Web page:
Eurocode 2 offers various methods for determining the stress-strain relationship of concrete in flexure. For simplicity and familiarity the method presented here is the simplified rectangular stress block (which is similar to that found in BS 8110). In determining the resistance of sections, the following assumptions are made.

  • Plane sections remain plane.
  • Strain in the bonded reinforcement, whether in tension or compression, is the same as that in the surrounding concrete.
  • Tensile strength of the concrete is ignored.
  • Stress distribution in the section is as shown in Figure 2 - simplified rectangular stress block
  • Stresses in reinforcement are derived from Figure 6.2

Figure 2: Simplified rectangular stress block for concrete up to class C50/60 from Eurocode 2 

Extract From How to Design Concrete Structures using Eurocode 2 (page 64, Figure 2)

Figure 6.2: Idealised and design stress-strain diagrams for reinforcing steel (for tension and compression) 

Extract from Concise Eurocode 2 (page 37, figure 6.2) (The inclined branch of the design line may be used when strain limits are checked.)

Proof: singly reinforced beams and slabs

The majority of beams and slabs used in practice are singly reinforced. Design equations for the amount of reinforcement required can be derived as follows (refer to Figure 2 above):

Fc = (0.85 fck / 1.5) b (0.8 x) = 0.453 fck b x
Fst = 0.87As fyk

Take moments about the centre of the tension force
         M       =  0.453 fck b x z                                       . . . . . . . (1)
Now  z        = d - 0.4 x
\                   x       = 2.5(d - z)
&                 M      = 0.453 fck b 2.5(d - z) z
                             = 1.1333 (fck b z d - fck b z2)
          Let     K      = M / (fck b d 2)
\                   0       = 1.1333 [(z/d)2 – (z/d)] + K
                    0       =  (z/d)2 – (z/d) + 0.88235K
Solving the quadratic equation:
                   z/d     = [1 + (1 - 3.529K)0.5]/2
                          = d [1 + (1 - 3.529K)0.5]/2

So the lever arm for an applied moment is known
Take moments about the centre of the compression force
         M       =  0.87As fyk z

        As          = M /(0.87 fyk z)

The required area of reinforcement can now be calculated. For convenience for hand calculations, tables of values of z/d according to K are published, for instance in Concise Eurocode 2 and in How to Design Concrete Structures using Eurocode 2, page 33, Table 5.

Limiting neutral axis depth

As a beam experiences more moment, it is often considered good practice to limit the depth of the neutral axis to avoid ‘over-reinforcement’ (i.e. to ensure that the reinforcement has passed its yield point). This is not a Eurocode 2 requirement and is not accepted by all engineers. A limiting value for K can be calculated (denoted K’) as follows.

ecu3     = 0.0035 = Concrete strain (from EN1992-1-1 Table 3.1)
           es     = 500 / (1.15 x 200 x 103) = 0.0022 = reinforcement strain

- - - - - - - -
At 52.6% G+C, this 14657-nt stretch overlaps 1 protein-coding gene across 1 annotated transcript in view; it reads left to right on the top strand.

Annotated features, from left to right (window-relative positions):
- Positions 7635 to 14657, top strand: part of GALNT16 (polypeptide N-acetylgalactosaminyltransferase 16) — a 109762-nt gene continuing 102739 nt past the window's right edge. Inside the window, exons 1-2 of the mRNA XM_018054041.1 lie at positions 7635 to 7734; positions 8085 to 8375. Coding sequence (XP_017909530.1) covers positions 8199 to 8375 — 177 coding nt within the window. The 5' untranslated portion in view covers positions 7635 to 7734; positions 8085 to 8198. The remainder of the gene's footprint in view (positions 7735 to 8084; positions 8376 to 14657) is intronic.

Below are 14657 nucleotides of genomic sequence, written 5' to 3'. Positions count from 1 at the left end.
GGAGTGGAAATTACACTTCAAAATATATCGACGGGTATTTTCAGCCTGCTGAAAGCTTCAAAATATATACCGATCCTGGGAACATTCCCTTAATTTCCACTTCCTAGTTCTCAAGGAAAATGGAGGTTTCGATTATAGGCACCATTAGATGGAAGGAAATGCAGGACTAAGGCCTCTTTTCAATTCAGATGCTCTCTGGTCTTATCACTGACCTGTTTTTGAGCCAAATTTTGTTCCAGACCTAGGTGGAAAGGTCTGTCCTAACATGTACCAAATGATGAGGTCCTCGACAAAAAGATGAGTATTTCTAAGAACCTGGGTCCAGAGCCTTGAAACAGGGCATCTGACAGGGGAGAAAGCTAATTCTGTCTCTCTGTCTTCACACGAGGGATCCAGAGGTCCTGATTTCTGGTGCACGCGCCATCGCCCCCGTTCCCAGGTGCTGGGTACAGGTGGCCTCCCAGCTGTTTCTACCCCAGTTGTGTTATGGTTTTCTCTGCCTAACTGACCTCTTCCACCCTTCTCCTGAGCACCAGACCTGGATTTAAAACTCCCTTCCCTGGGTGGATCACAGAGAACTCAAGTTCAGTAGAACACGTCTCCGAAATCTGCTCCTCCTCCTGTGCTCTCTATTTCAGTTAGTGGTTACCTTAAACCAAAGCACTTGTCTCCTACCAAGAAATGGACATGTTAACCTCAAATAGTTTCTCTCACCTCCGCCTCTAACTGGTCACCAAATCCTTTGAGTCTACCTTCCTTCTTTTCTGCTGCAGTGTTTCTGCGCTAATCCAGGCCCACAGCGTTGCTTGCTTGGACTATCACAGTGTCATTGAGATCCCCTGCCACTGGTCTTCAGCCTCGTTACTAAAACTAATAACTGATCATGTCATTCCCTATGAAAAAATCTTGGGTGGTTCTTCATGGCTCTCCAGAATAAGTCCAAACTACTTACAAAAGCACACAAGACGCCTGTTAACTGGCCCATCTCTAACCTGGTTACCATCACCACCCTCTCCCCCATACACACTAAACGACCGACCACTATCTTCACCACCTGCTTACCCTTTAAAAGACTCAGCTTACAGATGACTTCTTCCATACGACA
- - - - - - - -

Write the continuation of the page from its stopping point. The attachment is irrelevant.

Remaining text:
From strain diagram:
          x        = 0.0035 d /(0.0035 + 0.0022)

                    = 0.6 d

From Eqn 1 above:
           M      = 0.453 fck b x z
           M’     = 0.453 fck b 0.6 d (d – 0.4 x 0.6 d)
                    = 0.207 fck b d2

\ K   = 0.207

Beyond K’ compression reinforcement is required. Neutral axis depth x varies with the amount of redistribution of moments. K’ = 0.207 is valid where there is no redistribution but for redistributions of 15%, K’ = 0.168 is appropriate. In the UK it is often recommended that K’ should be limited to 0.168 to ensure ductile failure.

Proof: compression reinforcement

In some cases, compression reinforcement is added to increase section strength where section dimensions are restricted i.e. where K > K’. It may also be added to reduce long term deflection or to decrease curvature/deformation at ultimate limit state. It may also be added to reduce long term deflection or to decrease curvature/deformation at ultimate limit state.

With respect to Figure 1, we now need to consider an extra force Fsc = 0.87As2 fyk

The area of tension reinforcement can now be considered in two parts, the first part to balance the compressive force in the concrete, the second part is to balance the force in the compression steel.  The area of reinforcement required is therefore:

           As          = K fcu b d 2 /(0.87 fyk z) + As2
          where z is calculated using K’ instead of K

As2 can be calculated by taking moments about the centre of the tension force:
          M = K fcu b d 2 + 0.87 fyk As2 (d - d2)

           As2 = (K - K’) fcu b d 2 / (0.87 fyk (d - d2))

High strength concretes

Eurocode 2 gives recommendations for the design of concrete up to class C90/105. However, for concrete greater than class C50/60, the concrete compression stress block is modified (See EN 1992-1-1 Cl. 3.1.7(3).

How to Design Concrete Structures using Eurocode 2: Second edition

Concise Eurocode 2